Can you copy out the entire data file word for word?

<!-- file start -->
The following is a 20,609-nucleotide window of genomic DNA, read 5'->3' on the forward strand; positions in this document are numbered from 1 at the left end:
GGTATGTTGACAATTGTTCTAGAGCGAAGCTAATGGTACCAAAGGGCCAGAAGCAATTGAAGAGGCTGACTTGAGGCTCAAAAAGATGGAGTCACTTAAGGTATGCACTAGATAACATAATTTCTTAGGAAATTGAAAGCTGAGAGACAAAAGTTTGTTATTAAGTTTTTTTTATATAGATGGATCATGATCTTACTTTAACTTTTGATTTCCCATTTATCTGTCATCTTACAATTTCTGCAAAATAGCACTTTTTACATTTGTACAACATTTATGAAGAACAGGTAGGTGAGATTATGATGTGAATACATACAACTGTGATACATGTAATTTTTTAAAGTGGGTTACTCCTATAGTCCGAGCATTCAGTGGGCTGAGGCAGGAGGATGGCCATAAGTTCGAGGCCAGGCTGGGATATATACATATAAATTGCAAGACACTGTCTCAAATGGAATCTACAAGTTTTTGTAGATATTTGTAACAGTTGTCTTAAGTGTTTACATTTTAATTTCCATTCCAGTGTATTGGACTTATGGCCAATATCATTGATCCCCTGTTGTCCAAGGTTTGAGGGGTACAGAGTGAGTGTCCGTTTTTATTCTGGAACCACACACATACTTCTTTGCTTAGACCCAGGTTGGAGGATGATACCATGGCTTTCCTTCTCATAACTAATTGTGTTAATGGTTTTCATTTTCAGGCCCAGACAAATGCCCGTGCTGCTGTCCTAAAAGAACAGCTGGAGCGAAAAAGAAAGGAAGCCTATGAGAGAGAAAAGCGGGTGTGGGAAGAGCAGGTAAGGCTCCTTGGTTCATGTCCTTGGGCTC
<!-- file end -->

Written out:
The following is a 20,609-nucleotide window of genomic DNA, read 5'->3' on the forward strand; positions in this document are numbered from 1 at the left end:
GGTATGTTGACAATTGTTCTAGAGCGAAGCTAATGGTACCAAAGGGCCAGAAGCAATTGAAGAGGCTGACTTGAGGCTCAAAAAGATGGAGTCACTTAAGGTATGCACTAGATAACATAATTTCTTAGGAAATTGAAAGCTGAGAGACAAAAGTTTGTTATTAAGTTTTTTTTATATAGATGGATCATGATCTTACTTTAACTTTTGATTTCCCATTTATCTGTCATCTTACAATTTCTGCAAAATAGCACTTTTTACATTTGTACAACATTTATGAAGAACAGGTAGGTGAGATTATGATGTGAATACATACAACTGTGATACATGTAATTTTTTAAAGTGGGTTACTCCTATAGTCCGAGCATTCAGTGGGCTGAGGCAGGAGGATGGCCATAAGTTCGAGGCCAGGCTGGGATATATACATATAAATTGCAAGACACTGTCTCAAATGGAATCTACAAGTTTTTGTAGATATTTGTAACAGTTGTCTTAAGTGTTTACATTTTAATTTCCATTCCAGTGTATTGGACTTATGGCCAATATCATTGATCCCCTGTTGTCCAAGGTTTGAGGGGTACAGAGTGAGTGTCCGTTTTTATTCTGGAACCACACACATACTTCTTTGCTTAGACCCAGGTTGGAGGATGATACCATGGCTTTCCTTCTCATAACTAATTGTGTTAATGGTTTTCATTTTCAGGCCCAGACAAATGCCCGTGCTGCTGTCCTAAAAGAACAGCTGGAGCGAAAAAGAAAGGAAGCCTATGAGAGAGAAAAGCGGGTGTGGGAAGAGCAGGTAAGGCTCCTTGGTTCATGTCCTTGGGCTC